We kept going a few more miles – realizing just how remote this road really was – winding through the valleys and climbing higher up the mountain. The views were beautiful, and Holly said
“Gee, I bet no one uses this road at all.” Not very comforting.
About the time we passed the reservoir we hit another long slog of mud. I sped up to get a running start and the van jerked to a crawl as we dropped into the ruts in the road. Again the van’s traction control light flashed madly. This time, I completely lost control of my steering – no matter what direction I pointed the wheels, I was powerless to move the van left or right.
The van gradually slowed. Holly said
“Tom, are you slowing down on purpose?”
My adrenaline level peaked, my stress level hit 100% and I was scared. What had I done?
“OF COURSE I’M NOT SLOWING DOWN ON PURPOSE!”
Eventually, predictably the van stopped moving forward. I tried backing downhill a bit only to slide uncontrollably into the ditch on the side of the road. There was no question – this was it. I was not going to be able to get myself out of this one.
My wife and 7 kids were in the middle of NOWHERE because of my choices. As far as I could tell, we were about to be stranded, and it was all my fault. Worse than that, I was powerless to “fix it.”
Cell phones don’t work this far away from civilization. There was no good place to walk along this road – and the thought of leaving Holly and the kids while I walked miles to a stranger’s house to beg for help was NOT appealing.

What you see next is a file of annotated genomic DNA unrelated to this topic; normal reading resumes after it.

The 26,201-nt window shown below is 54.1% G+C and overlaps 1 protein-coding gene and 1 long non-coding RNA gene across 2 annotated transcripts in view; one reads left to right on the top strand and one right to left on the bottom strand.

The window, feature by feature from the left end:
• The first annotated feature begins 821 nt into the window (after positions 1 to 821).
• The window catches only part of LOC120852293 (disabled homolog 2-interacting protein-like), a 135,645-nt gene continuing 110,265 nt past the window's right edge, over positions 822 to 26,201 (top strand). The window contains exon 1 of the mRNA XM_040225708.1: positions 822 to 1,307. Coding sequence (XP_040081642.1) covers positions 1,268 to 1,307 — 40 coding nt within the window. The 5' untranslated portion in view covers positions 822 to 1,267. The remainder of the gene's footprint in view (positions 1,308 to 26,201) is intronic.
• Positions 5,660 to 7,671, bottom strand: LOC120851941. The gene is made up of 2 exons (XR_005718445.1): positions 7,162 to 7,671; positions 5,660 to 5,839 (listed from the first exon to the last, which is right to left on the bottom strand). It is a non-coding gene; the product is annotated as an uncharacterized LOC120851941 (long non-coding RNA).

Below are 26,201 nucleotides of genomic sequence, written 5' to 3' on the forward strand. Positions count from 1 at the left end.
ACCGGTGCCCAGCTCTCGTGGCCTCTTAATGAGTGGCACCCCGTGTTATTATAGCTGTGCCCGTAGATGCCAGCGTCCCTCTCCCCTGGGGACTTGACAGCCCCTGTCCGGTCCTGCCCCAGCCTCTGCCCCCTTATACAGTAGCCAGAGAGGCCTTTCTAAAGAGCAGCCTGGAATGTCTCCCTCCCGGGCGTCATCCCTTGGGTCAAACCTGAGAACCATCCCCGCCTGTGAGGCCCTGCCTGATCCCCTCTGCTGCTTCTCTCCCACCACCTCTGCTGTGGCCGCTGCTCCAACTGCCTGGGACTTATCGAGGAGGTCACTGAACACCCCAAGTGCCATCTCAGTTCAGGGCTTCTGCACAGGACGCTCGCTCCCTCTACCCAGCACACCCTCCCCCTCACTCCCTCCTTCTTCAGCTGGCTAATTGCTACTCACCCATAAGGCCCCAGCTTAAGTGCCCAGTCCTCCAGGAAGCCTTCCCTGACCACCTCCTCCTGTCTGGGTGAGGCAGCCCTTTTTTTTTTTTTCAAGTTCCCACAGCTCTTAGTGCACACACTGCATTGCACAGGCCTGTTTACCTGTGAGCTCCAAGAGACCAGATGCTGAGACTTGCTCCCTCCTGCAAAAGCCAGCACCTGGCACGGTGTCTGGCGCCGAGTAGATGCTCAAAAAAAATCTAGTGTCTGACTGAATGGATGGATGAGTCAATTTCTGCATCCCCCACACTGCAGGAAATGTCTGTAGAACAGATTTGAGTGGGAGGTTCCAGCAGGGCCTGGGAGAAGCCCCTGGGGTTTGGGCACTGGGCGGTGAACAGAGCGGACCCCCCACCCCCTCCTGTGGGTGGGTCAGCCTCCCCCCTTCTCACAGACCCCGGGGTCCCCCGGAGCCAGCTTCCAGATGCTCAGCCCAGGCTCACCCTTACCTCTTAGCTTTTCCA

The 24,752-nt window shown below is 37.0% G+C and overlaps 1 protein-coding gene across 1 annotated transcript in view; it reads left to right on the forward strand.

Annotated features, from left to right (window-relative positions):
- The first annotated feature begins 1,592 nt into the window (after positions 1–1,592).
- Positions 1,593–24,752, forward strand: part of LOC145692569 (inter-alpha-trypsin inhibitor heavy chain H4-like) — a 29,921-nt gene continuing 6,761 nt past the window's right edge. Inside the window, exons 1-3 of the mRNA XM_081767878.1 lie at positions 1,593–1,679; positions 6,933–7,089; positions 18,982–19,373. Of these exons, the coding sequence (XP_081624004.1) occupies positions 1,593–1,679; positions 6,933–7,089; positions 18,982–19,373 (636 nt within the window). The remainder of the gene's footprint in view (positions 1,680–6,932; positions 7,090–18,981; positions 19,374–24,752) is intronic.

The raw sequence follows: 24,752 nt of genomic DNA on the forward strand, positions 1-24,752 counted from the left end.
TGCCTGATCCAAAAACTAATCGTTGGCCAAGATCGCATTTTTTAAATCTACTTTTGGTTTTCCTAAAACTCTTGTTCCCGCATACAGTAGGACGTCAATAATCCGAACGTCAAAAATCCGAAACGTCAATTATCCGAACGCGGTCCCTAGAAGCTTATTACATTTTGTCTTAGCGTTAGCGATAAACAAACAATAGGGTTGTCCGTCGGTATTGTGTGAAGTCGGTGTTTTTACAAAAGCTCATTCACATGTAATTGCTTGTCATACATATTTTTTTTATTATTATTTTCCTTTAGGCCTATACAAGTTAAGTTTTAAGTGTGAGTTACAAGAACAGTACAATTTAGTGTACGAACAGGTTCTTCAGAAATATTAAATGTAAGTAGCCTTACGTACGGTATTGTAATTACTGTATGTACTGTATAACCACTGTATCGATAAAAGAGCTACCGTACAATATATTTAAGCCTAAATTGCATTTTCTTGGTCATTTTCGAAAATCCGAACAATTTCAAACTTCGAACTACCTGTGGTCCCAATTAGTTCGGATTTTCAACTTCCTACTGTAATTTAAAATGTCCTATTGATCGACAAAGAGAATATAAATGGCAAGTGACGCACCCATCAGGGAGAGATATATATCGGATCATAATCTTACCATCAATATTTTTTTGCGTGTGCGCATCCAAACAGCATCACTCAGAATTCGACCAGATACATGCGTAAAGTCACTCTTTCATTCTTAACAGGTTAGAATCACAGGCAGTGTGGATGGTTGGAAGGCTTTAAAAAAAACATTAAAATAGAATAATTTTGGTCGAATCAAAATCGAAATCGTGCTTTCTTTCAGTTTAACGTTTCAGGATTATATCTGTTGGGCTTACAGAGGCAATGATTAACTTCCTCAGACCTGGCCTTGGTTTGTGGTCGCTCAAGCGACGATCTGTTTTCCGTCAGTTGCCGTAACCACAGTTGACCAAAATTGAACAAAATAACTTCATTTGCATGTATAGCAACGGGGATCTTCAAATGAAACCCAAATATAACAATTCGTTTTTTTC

I got out of the van to survey the damage. I was stuck. No doubt about it. NOW what was I going to do? I was going to have to admit I was wrong – admit it to myself and (more painfully) I would have to admit it to Holly.
What Are My Key Learnings From This?
- It’s a good idea to do some research before using a VERY remote road.
- When my wife offers input on rethinking a decision, I probably need to go along with her plan.
- My pride is less important than I think it is. Holly (and the kids) already knew I’d blown it – and I’d probably have been better off to “cut my losses.” It’s valuable for them to know that *I* know I’ve dropped the ball
- I’m naturally optimistic – and sometimes I bite off more than I can chew.
- I needed to apologize to Holly for snapping at her. My stress is no excuse to be rude to her.
So What Happened NEXT?
Thankfully, a few minutes after we got completely stuck, a group of off-road enthusiasts came by and offered to help us.
They generously hooked up a chain to the eye bolt I screwed into the tow point on the front of the van, and then the nice guy in the lifted Dodge 4×4 pulled Big Blue (our Sprinter) through the muck to the top of the hill to the ONLY decent turnaround I’d seen on the whole trip.
As I was getting towed out of my predicament, one of the folks helping informed me that the spring muds on that road get MUCH worse than that as you get closer to the summit, and there are 8 river crossings between where I was and the dunes. Some of the river crossings are 30″ (or more) deep!
(Perhaps #6 on my list above should be “don’t competely trust Google maps for navigation!”)
Thankfully we were able to slide our way downhill through the slimy sticky mud and back to the paved roads. We returned to our home base for a bathroom break, and then headed out “the long way” to the Great Sand Dunes.
The day was salvaged, and I’m glad to have picked up a few things from my experience.
Let Me Ask You
- Have you ever been in a place where you made a judgment call that turned out to be wrong and it left others hanging?
- Have you let your pride hang you out to dry?
- What did you do about it?